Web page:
browsers can still save the preferences of the users, etc. The update script contains
instructions regarding what should be done if an older version of the package exists on the
system and the users decides to update it. Think that the database server should not erase the
existing data during an update process.

Modern Linux distros use package managers. A package manager is a program specialized in
searching, installing, removing and updating packages. In CentOS we use the yum package
manager, which is a command line tool written in python. It is also possible to perform those
tasks from the GUI application.
Apart from performing install/update/remove tasks, the package manager should make
package management more user friendly. For example, yum groups packages by
functionalities and it is possible to install a full group at once. In the previous print screen you
can see groups in the right panel.

Ok, so we can install packages with yum and the Add/Remove Software tool. But where do
those packages come from? The first source of packages is the DVD/CD medium used during
the install process. In fact, Anaconda, the CentOS installer, just unpacks packages during the
setup wizard.

However, most of the packages that you will install on a working server will come from
Internet. And we have to explain some terms before proceeding. First of all, the concept of
repository represents a set of packages, with associated metadata, including a list of mirrors.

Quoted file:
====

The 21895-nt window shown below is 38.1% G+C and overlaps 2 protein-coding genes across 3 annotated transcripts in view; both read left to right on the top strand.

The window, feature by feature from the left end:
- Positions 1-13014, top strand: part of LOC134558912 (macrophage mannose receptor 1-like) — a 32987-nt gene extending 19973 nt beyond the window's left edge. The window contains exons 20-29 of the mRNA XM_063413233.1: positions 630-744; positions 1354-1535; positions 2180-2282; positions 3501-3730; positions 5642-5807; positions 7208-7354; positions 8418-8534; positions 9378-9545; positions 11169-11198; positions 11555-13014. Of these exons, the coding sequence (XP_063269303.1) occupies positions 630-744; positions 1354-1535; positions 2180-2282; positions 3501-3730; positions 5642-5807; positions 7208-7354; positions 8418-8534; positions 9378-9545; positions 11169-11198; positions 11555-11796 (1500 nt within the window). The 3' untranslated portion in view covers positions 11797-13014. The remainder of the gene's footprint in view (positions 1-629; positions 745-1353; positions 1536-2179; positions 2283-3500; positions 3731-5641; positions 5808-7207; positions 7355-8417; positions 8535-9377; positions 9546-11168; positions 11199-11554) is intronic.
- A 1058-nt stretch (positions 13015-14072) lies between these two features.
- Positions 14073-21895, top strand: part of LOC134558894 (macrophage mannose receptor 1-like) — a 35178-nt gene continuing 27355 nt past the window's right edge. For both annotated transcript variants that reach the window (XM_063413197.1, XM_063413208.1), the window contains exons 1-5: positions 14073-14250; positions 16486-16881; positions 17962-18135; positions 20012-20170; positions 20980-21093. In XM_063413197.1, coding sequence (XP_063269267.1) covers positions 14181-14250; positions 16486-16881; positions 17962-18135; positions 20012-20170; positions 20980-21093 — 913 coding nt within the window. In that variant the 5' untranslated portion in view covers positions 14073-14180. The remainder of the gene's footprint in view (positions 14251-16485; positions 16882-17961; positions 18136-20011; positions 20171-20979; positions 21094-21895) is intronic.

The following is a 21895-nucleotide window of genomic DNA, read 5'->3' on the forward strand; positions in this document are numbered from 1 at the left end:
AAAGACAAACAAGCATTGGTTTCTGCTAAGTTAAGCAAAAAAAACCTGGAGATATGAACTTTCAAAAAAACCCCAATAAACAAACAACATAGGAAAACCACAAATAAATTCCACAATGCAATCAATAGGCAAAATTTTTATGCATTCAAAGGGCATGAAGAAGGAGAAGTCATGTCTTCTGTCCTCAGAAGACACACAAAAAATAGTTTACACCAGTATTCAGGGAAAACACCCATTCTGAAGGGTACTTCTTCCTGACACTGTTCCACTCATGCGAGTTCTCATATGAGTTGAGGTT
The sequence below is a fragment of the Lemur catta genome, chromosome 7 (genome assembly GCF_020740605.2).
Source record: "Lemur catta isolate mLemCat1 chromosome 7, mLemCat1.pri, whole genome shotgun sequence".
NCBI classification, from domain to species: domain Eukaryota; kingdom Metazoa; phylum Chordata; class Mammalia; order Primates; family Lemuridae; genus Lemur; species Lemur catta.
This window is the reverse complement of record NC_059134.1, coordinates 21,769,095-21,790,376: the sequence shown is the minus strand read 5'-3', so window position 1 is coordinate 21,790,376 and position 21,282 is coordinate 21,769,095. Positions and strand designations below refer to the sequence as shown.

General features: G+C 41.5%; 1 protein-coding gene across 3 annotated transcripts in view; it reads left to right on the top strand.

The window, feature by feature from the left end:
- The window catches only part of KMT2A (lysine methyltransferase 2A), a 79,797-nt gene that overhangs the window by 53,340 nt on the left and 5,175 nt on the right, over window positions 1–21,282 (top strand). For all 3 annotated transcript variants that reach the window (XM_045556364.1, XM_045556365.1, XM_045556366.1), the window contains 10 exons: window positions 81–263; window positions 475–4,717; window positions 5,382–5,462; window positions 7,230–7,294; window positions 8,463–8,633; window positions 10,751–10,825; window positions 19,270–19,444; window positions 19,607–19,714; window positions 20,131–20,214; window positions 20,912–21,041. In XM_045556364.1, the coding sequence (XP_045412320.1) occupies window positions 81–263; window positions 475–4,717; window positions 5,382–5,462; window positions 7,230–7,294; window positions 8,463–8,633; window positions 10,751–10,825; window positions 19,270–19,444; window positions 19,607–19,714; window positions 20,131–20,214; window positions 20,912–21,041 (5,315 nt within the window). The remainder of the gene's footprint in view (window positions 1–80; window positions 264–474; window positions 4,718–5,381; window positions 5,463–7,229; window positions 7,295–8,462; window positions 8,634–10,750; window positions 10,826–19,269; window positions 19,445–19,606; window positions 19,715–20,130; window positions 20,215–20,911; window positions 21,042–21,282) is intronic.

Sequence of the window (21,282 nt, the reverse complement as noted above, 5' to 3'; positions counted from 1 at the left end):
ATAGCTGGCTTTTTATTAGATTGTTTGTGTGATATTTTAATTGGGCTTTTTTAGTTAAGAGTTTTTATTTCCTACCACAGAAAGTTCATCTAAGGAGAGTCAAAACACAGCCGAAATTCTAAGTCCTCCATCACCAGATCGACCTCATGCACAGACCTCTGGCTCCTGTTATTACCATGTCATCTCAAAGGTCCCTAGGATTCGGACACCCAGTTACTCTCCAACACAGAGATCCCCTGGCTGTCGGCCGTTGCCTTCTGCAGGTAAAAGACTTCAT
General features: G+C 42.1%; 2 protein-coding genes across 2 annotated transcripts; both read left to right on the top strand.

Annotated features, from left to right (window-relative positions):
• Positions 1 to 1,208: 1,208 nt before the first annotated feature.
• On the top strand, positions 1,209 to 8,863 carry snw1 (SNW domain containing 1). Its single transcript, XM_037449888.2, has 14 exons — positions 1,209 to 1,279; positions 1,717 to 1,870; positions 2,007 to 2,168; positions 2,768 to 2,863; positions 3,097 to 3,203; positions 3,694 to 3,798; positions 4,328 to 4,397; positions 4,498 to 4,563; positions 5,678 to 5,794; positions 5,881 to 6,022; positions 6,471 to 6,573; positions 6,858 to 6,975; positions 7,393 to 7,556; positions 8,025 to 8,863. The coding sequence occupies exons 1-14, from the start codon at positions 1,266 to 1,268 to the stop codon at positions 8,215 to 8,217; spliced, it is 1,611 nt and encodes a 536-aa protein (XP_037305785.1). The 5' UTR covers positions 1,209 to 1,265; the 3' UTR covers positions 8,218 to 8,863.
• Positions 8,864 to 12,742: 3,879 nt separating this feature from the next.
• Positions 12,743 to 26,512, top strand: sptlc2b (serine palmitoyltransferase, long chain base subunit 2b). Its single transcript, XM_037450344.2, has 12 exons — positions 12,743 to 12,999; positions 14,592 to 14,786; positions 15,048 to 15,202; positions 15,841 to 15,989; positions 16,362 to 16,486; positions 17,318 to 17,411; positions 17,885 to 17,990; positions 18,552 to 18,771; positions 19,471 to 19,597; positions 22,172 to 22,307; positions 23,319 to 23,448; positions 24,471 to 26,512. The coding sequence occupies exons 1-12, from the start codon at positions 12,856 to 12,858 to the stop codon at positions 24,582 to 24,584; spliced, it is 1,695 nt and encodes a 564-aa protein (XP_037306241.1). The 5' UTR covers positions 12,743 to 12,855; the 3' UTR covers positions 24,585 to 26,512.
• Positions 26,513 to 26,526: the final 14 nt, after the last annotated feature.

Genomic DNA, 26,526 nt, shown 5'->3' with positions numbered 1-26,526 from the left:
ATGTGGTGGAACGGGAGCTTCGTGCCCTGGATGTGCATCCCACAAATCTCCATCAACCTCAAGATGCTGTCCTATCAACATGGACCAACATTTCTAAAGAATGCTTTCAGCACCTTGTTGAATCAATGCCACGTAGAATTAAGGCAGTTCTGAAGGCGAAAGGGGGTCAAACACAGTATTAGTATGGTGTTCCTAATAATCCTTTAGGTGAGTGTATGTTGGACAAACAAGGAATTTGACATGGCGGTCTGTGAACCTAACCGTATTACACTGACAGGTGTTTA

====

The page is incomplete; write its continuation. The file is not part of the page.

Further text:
This repository (the collection of packages) can be found on different servers from the
Internet, machines that contain the same collection of software...yes, the mirrors.

Packages can be found on the Web also and can be downloaded using a browser. For
example, you can use a dedicated search engine like rpm.pbone.net
Once you found your package, download and install it using rpm tool.

RPM - package level tool, RPM database


Once you find a package file, you can inspect and install it using the rpm tool. Rpm is a
command line utility specialized for working with .rpm files (Red Hat package manager files).
Try man rpm and you will find a huge list of options... and yes, rpm is a very complex tool.
However, before learning about rpm, let's talk about how packages are handled by CentOS.
First of all, the packages used by CentOS and other RHEL clones are .rpm . Package-level
operations can be performed using the rpm command line tool. More important, there is one
unique data base that monitors the rpm packages (each file from a package is monitored, as
you will see). This rpm database is affected when performing installs/removals with yum too.

On of the basic things that you can do with rpm is to query the database and test if a package
is installed. To test this use:

rpm -q <package_name>

To list all packages listed in the system, use rpm -qa. If you pass the output to grep, you can
filter the output. Examples are provided bellow.

Now that we have a package downloaded from pbone, we can install it with rpm. To install a
package use;

rpm -i -v -h <package_file>

To explain the switches used: -i specifies to perform an install, while -v and -h will make the